MANY RELIGIONS, DIFFERENT CULTURES – ONE RELIGIOUS EDUCATION? YOUNG PEOPLE’S PERCEPTIONS OF RELIGION AND RELIGIOUS EDUCATION: A CHALLENGE FOR NEW CONCEPTIONS

Fred-Ole/Wolfram Sandt / Weisse

Abstract


In Hamburg you will not find a class whose pupils are homogeneously German and certainly not with a uniform Christian, in particular Protestant-Lutheran background.  Two processes have had their influence on school: The drastic decrease in church membership in the last 20 years and the emergence of a plurality of religions which is mainly the result of immigration.  Due to this, there are many children in the schools of our city who have only a weak tie to the traditional forms of Christianity or no tie at all. There is also a significant number of children who belong to other religions, primarily – but not exclusively to Islam.  Furthermore, those who consider themselves as religiously committed cannot be looked upon as a homogenous group with regard to their adherence to one of the major religions.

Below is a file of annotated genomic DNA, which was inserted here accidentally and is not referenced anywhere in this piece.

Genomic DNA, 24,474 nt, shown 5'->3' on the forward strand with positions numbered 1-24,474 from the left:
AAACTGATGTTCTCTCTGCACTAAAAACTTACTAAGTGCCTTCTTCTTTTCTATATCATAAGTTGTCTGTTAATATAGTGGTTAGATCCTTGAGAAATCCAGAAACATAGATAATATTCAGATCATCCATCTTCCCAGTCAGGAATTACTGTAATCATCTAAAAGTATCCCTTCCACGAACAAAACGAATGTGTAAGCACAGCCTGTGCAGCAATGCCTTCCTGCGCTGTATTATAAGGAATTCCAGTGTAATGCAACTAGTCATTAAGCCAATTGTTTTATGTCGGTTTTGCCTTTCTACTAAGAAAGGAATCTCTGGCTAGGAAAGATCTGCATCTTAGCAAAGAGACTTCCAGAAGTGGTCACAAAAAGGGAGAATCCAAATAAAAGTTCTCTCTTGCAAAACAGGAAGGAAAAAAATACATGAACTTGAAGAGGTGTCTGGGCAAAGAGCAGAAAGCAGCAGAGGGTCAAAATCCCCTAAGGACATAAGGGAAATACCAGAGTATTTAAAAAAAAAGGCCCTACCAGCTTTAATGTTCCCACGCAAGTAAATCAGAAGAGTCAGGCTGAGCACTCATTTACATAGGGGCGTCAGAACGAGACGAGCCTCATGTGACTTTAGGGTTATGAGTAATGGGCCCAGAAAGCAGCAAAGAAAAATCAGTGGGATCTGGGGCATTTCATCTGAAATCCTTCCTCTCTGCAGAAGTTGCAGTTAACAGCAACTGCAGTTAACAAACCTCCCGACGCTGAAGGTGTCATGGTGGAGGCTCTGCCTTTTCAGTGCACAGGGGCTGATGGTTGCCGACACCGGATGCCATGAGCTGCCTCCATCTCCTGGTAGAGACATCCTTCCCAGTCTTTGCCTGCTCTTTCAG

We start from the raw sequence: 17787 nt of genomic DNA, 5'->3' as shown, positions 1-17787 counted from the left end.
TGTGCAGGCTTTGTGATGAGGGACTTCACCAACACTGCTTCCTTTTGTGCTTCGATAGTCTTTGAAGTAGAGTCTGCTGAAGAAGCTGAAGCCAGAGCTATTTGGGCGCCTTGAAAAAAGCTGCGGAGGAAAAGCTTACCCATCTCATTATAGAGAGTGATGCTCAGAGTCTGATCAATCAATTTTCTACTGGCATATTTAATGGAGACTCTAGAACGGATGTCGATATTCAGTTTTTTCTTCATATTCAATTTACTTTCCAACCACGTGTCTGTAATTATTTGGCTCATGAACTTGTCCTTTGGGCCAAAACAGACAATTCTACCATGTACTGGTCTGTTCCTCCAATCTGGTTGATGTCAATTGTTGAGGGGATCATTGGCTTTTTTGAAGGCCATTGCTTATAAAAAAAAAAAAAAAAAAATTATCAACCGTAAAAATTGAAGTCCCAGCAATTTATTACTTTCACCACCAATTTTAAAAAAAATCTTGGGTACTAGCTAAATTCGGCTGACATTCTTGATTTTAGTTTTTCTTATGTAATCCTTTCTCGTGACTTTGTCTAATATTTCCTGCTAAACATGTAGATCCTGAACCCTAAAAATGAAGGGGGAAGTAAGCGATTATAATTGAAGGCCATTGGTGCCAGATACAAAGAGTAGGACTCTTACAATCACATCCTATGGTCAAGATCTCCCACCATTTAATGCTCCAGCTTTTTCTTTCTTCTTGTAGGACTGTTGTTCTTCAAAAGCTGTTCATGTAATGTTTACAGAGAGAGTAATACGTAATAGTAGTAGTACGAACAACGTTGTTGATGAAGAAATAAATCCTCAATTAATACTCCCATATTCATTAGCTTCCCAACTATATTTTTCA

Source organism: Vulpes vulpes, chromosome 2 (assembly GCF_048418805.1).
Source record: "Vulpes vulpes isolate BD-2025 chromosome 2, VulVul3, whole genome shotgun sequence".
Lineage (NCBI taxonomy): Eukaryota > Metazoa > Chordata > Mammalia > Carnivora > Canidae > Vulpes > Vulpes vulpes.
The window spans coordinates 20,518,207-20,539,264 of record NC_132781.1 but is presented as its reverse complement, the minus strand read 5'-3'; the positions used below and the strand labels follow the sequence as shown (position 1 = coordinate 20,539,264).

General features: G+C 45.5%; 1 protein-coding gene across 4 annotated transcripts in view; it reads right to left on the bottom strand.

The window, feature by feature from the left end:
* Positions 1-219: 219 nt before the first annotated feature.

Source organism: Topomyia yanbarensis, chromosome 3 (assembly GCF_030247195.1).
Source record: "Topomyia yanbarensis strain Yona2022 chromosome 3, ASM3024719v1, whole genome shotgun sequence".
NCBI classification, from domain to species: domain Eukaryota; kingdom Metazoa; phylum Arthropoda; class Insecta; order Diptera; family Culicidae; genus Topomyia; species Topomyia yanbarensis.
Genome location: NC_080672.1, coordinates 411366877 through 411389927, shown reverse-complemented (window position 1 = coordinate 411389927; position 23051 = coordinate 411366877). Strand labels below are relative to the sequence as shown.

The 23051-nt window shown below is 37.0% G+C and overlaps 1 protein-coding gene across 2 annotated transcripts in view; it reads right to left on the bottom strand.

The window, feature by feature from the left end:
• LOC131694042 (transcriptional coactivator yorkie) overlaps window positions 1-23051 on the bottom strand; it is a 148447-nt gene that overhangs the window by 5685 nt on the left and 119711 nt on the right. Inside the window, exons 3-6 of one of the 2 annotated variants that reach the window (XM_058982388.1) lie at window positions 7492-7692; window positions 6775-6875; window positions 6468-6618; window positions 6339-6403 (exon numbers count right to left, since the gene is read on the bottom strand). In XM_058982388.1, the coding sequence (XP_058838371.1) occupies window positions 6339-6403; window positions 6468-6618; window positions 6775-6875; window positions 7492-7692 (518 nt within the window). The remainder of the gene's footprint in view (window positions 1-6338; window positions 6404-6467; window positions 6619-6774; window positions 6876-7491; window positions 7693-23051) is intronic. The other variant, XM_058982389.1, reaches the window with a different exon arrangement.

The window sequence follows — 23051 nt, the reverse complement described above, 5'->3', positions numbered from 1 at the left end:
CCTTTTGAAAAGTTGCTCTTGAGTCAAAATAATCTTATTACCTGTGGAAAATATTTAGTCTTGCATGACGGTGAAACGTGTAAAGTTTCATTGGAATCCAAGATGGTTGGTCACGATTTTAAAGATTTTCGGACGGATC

Keywords


Religious Education; Hamburg

Full Text:

PDF


DOI: https://doi.org/10.7833/55-0-1552

Refbacks

  • There are currently no refbacks.



ISSN 2305-445X (online); ISSN 0254-1807 (print)

Attribution CC BY-NC-ND 4.0


Powered by OJS and hosted by Stellenbosch University Library and Information Service since 2013.


Disclaimer:

This journal is hosted by the SU LIS on request of the journal owner/editor. The SU LIS takes no responsibility for the content published within this journal, and disclaim all liability arising out of the use of or inability to use the information contained herein. We assume no responsibility, and shall not be liable for any breaches of agreement with other publishers/hosts.

SUNJournals Help